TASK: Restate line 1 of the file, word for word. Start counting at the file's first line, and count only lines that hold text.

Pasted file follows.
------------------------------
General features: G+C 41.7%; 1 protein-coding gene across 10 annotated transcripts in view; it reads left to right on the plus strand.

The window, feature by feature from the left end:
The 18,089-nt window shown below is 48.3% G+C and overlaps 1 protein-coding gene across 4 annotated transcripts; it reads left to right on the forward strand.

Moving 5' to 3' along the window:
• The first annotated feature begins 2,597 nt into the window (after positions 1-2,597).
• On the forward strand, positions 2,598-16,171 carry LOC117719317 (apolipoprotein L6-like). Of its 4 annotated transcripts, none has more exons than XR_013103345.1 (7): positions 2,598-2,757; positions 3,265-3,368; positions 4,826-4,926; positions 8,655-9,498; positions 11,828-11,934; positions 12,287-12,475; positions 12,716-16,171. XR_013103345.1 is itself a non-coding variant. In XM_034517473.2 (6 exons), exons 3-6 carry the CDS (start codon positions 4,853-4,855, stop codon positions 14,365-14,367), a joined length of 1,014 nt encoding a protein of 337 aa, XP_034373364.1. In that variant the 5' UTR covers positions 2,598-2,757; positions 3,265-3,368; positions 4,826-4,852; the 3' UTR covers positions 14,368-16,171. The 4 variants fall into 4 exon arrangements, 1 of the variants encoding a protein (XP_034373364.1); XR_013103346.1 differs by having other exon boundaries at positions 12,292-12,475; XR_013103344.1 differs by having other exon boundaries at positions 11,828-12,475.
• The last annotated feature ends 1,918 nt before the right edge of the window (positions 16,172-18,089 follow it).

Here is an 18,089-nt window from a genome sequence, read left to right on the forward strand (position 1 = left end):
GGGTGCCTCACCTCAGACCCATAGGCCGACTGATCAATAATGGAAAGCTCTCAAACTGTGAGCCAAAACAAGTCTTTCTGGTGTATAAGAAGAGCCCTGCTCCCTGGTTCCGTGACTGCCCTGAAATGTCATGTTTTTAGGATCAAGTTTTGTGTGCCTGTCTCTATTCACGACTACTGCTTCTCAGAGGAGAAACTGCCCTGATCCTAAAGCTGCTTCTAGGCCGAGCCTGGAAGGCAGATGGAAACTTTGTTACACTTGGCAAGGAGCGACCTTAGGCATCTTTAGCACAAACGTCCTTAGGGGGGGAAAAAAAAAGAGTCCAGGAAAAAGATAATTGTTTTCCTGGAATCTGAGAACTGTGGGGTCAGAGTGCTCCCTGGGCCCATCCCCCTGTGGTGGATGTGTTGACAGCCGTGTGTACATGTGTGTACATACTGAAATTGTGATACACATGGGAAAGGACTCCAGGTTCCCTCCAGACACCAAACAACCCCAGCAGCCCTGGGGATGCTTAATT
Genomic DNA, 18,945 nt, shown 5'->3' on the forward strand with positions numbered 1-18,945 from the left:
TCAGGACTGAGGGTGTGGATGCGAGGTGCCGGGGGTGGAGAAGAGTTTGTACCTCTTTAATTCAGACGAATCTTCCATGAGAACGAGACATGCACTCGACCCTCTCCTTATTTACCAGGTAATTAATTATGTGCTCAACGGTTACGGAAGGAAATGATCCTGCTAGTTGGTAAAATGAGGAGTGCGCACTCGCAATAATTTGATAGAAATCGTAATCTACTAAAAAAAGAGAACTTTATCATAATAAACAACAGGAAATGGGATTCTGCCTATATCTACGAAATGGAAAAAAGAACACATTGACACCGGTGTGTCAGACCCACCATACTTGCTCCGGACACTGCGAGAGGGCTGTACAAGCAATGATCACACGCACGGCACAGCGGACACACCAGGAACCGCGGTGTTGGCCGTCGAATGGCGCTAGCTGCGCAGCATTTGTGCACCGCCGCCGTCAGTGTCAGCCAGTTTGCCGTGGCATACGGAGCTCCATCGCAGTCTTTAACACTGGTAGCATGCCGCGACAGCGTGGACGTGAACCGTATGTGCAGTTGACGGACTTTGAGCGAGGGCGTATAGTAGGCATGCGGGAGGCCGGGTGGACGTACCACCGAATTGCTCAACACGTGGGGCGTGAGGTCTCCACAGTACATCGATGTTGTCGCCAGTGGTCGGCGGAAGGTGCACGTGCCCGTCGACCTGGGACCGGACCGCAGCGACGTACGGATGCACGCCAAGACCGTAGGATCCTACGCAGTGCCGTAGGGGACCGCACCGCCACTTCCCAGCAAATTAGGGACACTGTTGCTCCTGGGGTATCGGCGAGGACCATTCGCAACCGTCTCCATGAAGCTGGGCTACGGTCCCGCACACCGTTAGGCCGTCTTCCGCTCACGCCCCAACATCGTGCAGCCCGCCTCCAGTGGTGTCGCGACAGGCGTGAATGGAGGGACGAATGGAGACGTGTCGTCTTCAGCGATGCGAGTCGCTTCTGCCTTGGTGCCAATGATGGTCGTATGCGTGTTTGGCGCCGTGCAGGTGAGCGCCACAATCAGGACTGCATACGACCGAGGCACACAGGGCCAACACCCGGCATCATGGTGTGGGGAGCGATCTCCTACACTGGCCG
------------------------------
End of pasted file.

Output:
General features: G+C 41.7%; 1 protein-coding gene across 10 annotated transcripts in view; it reads left to right on the plus strand.